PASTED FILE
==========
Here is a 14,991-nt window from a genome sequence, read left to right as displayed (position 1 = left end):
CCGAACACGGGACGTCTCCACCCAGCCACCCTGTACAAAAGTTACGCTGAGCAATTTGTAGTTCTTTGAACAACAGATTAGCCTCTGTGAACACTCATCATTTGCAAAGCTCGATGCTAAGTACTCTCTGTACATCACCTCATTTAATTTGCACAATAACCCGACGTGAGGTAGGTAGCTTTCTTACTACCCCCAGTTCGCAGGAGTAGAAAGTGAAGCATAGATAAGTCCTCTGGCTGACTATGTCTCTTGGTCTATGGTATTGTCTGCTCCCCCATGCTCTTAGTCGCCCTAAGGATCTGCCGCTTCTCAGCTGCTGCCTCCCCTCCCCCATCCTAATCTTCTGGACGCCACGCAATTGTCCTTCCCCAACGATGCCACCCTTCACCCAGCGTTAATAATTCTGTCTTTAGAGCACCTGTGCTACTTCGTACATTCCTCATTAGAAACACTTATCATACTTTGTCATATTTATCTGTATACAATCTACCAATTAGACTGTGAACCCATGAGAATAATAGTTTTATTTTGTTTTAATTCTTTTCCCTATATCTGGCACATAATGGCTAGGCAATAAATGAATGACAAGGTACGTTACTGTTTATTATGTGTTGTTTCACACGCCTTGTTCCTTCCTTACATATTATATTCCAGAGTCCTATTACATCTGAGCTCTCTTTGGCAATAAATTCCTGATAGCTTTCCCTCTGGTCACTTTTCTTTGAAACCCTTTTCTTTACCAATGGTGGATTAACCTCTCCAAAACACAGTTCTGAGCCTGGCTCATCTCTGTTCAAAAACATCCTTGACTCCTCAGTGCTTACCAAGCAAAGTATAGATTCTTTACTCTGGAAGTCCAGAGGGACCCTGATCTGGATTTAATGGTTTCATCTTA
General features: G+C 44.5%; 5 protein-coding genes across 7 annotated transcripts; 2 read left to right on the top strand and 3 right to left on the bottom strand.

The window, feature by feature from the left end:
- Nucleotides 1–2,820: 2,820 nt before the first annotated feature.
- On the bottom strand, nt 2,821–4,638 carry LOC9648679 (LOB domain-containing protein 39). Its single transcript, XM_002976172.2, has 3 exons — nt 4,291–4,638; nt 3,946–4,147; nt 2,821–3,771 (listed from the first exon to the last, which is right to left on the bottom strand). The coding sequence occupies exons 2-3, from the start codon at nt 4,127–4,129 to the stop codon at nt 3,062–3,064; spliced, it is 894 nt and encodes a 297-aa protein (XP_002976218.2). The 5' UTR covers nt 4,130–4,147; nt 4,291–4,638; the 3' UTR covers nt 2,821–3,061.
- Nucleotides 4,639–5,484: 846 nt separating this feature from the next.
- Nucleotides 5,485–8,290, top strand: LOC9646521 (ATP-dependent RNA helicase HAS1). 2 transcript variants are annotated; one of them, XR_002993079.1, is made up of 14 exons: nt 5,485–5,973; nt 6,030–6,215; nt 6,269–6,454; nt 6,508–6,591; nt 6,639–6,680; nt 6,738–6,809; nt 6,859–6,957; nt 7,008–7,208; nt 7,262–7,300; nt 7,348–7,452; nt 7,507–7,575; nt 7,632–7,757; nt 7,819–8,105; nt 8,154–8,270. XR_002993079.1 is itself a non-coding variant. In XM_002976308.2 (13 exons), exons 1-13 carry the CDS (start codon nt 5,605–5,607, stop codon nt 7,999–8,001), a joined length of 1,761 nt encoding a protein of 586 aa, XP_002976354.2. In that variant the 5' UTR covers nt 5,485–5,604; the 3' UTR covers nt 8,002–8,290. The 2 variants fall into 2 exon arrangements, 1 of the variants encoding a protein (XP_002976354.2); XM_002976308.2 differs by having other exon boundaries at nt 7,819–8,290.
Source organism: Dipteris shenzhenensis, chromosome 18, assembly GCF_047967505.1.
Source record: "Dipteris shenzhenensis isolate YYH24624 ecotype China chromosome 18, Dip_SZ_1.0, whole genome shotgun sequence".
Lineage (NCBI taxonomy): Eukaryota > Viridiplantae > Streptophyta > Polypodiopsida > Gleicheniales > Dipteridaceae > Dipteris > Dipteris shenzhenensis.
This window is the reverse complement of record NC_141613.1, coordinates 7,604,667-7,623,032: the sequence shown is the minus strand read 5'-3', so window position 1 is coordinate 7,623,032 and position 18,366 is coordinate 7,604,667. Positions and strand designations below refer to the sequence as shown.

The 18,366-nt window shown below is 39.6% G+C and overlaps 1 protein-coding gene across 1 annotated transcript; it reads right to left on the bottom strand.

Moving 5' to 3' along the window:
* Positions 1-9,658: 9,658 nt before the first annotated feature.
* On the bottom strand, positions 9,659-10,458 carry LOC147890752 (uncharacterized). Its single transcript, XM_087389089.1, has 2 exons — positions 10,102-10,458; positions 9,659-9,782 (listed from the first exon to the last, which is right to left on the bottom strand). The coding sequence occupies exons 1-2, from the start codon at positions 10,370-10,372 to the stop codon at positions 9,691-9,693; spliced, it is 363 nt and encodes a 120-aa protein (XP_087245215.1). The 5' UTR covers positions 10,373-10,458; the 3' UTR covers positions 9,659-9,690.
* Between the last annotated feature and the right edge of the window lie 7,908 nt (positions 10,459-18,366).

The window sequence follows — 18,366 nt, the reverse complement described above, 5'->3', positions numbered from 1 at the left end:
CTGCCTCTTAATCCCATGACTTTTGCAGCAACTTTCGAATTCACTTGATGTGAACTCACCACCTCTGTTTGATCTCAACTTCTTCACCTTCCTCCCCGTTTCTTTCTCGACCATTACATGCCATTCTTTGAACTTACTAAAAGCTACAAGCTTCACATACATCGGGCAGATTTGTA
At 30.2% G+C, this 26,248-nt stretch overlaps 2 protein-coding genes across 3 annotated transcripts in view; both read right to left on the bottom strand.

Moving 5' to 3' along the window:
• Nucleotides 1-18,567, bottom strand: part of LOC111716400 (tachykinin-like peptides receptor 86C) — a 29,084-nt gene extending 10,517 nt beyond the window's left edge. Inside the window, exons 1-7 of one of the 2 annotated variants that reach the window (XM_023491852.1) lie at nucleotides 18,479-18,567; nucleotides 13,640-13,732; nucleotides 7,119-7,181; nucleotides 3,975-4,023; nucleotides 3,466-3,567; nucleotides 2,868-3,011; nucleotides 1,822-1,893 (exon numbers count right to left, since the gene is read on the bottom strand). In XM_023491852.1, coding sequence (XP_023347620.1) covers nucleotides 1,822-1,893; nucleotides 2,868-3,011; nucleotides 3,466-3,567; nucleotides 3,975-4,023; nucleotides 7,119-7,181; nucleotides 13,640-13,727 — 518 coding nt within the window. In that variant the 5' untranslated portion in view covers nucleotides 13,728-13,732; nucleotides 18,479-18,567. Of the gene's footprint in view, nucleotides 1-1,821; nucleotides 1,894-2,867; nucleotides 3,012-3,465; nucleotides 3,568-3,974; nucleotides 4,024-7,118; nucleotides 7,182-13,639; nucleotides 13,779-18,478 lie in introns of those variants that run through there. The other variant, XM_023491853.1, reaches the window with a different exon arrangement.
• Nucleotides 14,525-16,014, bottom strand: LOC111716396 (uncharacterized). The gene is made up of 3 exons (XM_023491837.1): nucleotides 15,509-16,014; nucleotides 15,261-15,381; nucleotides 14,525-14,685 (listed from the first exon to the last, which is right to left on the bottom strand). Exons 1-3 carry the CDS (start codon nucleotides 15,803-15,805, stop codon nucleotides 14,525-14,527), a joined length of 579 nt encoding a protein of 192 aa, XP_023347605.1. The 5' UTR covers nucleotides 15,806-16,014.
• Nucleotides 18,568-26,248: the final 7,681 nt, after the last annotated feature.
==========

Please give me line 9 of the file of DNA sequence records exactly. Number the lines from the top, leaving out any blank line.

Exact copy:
Source organism: Dipteris shenzhenensis, chromosome 18, assembly GCF_047967505.1.